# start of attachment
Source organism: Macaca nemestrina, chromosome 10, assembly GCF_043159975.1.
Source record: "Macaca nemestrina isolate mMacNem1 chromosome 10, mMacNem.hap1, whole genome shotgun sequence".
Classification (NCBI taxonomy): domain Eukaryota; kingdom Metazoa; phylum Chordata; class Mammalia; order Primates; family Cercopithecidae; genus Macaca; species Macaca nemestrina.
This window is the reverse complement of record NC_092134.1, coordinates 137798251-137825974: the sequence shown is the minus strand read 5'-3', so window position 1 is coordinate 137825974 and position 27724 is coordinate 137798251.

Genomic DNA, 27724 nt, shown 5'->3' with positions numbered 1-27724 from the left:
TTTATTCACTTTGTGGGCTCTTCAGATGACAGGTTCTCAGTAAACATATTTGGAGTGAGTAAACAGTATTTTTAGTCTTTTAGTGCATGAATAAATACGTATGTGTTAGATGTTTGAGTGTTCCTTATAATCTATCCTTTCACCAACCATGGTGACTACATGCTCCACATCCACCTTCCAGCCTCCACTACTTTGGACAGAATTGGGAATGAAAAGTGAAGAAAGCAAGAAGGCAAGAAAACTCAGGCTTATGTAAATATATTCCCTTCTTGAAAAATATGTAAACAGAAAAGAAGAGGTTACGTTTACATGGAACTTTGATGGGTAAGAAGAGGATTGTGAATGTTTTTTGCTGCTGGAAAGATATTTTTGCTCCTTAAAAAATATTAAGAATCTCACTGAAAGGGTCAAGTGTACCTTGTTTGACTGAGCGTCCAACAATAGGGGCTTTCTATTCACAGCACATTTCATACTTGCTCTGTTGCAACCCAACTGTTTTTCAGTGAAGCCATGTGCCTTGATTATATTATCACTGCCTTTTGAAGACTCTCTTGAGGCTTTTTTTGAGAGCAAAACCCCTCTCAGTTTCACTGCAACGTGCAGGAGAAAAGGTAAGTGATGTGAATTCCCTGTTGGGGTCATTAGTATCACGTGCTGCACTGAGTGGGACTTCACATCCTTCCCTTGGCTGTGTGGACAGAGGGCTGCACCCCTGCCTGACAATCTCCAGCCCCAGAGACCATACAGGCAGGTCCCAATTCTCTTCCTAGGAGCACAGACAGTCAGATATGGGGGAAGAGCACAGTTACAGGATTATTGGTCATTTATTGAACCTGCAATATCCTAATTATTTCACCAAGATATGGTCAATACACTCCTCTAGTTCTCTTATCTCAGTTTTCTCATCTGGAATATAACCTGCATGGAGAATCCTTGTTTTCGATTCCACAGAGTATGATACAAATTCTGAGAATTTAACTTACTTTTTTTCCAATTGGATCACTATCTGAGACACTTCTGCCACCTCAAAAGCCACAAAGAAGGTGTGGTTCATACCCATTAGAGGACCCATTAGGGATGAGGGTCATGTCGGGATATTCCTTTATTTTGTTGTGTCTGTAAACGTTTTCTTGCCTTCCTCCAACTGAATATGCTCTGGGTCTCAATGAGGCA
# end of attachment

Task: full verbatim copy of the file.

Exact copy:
Source organism: Macaca nemestrina, chromosome 10, assembly GCF_043159975.1.
Source record: "Macaca nemestrina isolate mMacNem1 chromosome 10, mMacNem.hap1, whole genome shotgun sequence".
Classification (NCBI taxonomy): domain Eukaryota; kingdom Metazoa; phylum Chordata; class Mammalia; order Primates; family Cercopithecidae; genus Macaca; species Macaca nemestrina.
This window is the reverse complement of record NC_092134.1, coordinates 137798251-137825974: the sequence shown is the minus strand read 5'-3', so window position 1 is coordinate 137825974 and position 27724 is coordinate 137798251.

Genomic DNA, 27724 nt, shown 5'->3' with positions numbered 1-27724 from the left:
TTTATTCACTTTGTGGGCTCTTCAGATGACAGGTTCTCAGTAAACATATTTGGAGTGAGTAAACAGTATTTTTAGTCTTTTAGTGCATGAATAAATACGTATGTGTTAGATGTTTGAGTGTTCCTTATAATCTATCCTTTCACCAACCATGGTGACTACATGCTCCACATCCACCTTCCAGCCTCCACTACTTTGGACAGAATTGGGAATGAAAAGTGAAGAAAGCAAGAAGGCAAGAAAACTCAGGCTTATGTAAATATATTCCCTTCTTGAAAAATATGTAAACAGAAAAGAAGAGGTTACGTTTACATGGAACTTTGATGGGTAAGAAGAGGATTGTGAATGTTTTTTGCTGCTGGAAAGATATTTTTGCTCCTTAAAAAATATTAAGAATCTCACTGAAAGGGTCAAGTGTACCTTGTTTGACTGAGCGTCCAACAATAGGGGCTTTCTATTCACAGCACATTTCATACTTGCTCTGTTGCAACCCAACTGTTTTTCAGTGAAGCCATGTGCCTTGATTATATTATCACTGCCTTTTGAAGACTCTCTTGAGGCTTTTTTTGAGAGCAAAACCCCTCTCAGTTTCACTGCAACGTGCAGGAGAAAAGGTAAGTGATGTGAATTCCCTGTTGGGGTCATTAGTATCACGTGCTGCACTGAGTGGGACTTCACATCCTTCCCTTGGCTGTGTGGACAGAGGGCTGCACCCCTGCCTGACAATCTCCAGCCCCAGAGACCATACAGGCAGGTCCCAATTCTCTTCCTAGGAGCACAGACAGTCAGATATGGGGGAAGAGCACAGTTACAGGATTATTGGTCATTTATTGAACCTGCAATATCCTAATTATTTCACCAAGATATGGTCAATACACTCCTCTAGTTCTCTTATCTCAGTTTTCTCATCTGGAATATAACCTGCATGGAGAATCCTTGTTTTCGATTCCACAGAGTATGATACAAATTCTGAGAATTTAACTTACTTTTTTTCCAATTGGATCACTATCTGAGACACTTCTGCCACCTCAAAAGCCACAAAGAAGGTGTGGTTCATACCCATTAGAGGACCCATTAGGGATGAGGGTCATGTCGGGATATTCCTTTATTTTGTTGTGTCTGTAAACGTTTTCTTGCCTTCCTCCAACTGAATATGCTCTGGGTCTCAATGAGGCA